The Kolkata Seed Festival, the first of its kind in eastern India, was hosted by this city from April 27 to 29. Its focus was on celebrating and conserving India’s rich heritage of crop diversity. The UN, incidentally, has declared this decade as the ‘International Decade of Biodiversity’.
The Festival received a warm and enthusiastic reception from visitors.
On the 27th April, a seminar on ‘Agro-biodiversity and Ecological Agriculture’ was organized by Development Research Communication and Services Centre (DRCSC). Prof RN Basu, former Vice Chancellor of Kolkata University, delivered the inaugural address, followed by the keynote address by Ardhendu Chatterjee, and talks by Prof Sourin Bhattacharjee and Dr Anupam Pal. The latter, associated with the Biodiversity Conservation Farm of the West Bengal Government’s Agricultural Training Centre, Fulia, spoke on the wealth and importance of our indigenous rice varieties. Bharat Mansata of Earthcare, a joint organizer of the Seed Festival – along with DRCSC, Development and Justice Initiative, Richharia Campaign and Greenpeace – spoke on the aim and relevance of the Seed Festival. Deepika Kundaji of Pebble Garden, Auroville, Pondicherry, gave a presentation on the 90 varieties of food crops, the seeds of which she has been meticulously conserving, propagating and sharing among home gardeners and farmers. This was followed by a talk by Krishna Prasad of Sahaja Samruddha, Karnataka – on the rice and millet farmer-breeders of his state. Jaiprakash Singh, a widely reputed and popular farmer-breeder of Uttar Pradesh spoke about his work on selecting and breeding vigorous seed varieties of rice, wheat, pigeon-pea and mustard.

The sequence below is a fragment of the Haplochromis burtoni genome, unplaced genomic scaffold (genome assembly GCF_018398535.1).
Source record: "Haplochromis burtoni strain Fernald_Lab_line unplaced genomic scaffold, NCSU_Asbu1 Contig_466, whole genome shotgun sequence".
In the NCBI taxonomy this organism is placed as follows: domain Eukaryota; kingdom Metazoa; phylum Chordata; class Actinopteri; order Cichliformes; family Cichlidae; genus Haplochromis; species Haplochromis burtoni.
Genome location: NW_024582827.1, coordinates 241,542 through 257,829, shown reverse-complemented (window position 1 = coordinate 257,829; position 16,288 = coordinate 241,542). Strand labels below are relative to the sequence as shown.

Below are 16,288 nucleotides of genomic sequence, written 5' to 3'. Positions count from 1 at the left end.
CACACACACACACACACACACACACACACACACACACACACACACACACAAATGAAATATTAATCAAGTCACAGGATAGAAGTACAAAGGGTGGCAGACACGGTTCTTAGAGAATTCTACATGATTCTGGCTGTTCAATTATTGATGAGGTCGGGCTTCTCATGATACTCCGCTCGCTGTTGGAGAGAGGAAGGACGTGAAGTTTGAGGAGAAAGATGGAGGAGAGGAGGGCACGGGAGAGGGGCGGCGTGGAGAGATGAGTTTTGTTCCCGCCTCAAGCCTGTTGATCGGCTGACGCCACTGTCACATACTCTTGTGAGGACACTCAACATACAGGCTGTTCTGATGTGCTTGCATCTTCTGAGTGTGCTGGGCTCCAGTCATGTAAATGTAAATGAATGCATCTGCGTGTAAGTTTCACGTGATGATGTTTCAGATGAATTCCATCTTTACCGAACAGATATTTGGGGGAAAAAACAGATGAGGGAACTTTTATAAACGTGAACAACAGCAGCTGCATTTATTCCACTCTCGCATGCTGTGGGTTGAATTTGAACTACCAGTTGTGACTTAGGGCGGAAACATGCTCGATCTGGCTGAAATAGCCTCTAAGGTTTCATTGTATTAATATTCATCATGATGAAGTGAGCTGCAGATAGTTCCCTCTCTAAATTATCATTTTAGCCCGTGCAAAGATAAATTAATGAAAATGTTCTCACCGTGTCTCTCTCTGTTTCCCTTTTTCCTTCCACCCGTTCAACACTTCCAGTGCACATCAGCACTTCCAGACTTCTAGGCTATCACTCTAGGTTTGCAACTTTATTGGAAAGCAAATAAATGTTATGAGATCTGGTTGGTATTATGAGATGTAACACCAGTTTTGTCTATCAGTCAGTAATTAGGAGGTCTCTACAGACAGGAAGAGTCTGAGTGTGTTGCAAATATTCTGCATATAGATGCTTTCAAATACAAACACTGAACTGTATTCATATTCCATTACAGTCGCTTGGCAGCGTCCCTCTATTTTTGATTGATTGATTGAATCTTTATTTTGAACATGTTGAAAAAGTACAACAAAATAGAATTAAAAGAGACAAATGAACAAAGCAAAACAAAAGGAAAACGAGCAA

Alongside the Seminar, about 10 farmer groups from different parts of West Bengal, displayed the seed varieties locally conserved, multiplied and shared by them through their community seed banks.
On the 28th and and 29th April weekend, the Kolkata Seed Festival shifted to a larger, centrally located venue outside Earthcare Books at 10 Middleton Street, with a vibrant, festive ambiance. The seed conservation groups from 7 states of India and 7 districts of West Bengal displayed their seed varieties here. Apart from the those mentioned earlier, the participants included Sambhav from Orissa, and Swala and Swadhina from Jharkhand.
Besides the display of seeds, posters and leaflets, there were numerous books, organic products, organic foods, and terra cotta sculptures by Ram Manna on sale. Some seed varieties were also on sale, while other seeds were…
Read here the ‘Seed Declaration, India, 2012’ which was endorsed by the participants of the Seed Festival and proclaims the natural rights of farmers and gardeners to freely use and share their collective heritage of agrobiodiversity and related knowledge, without any restriction or hindrance.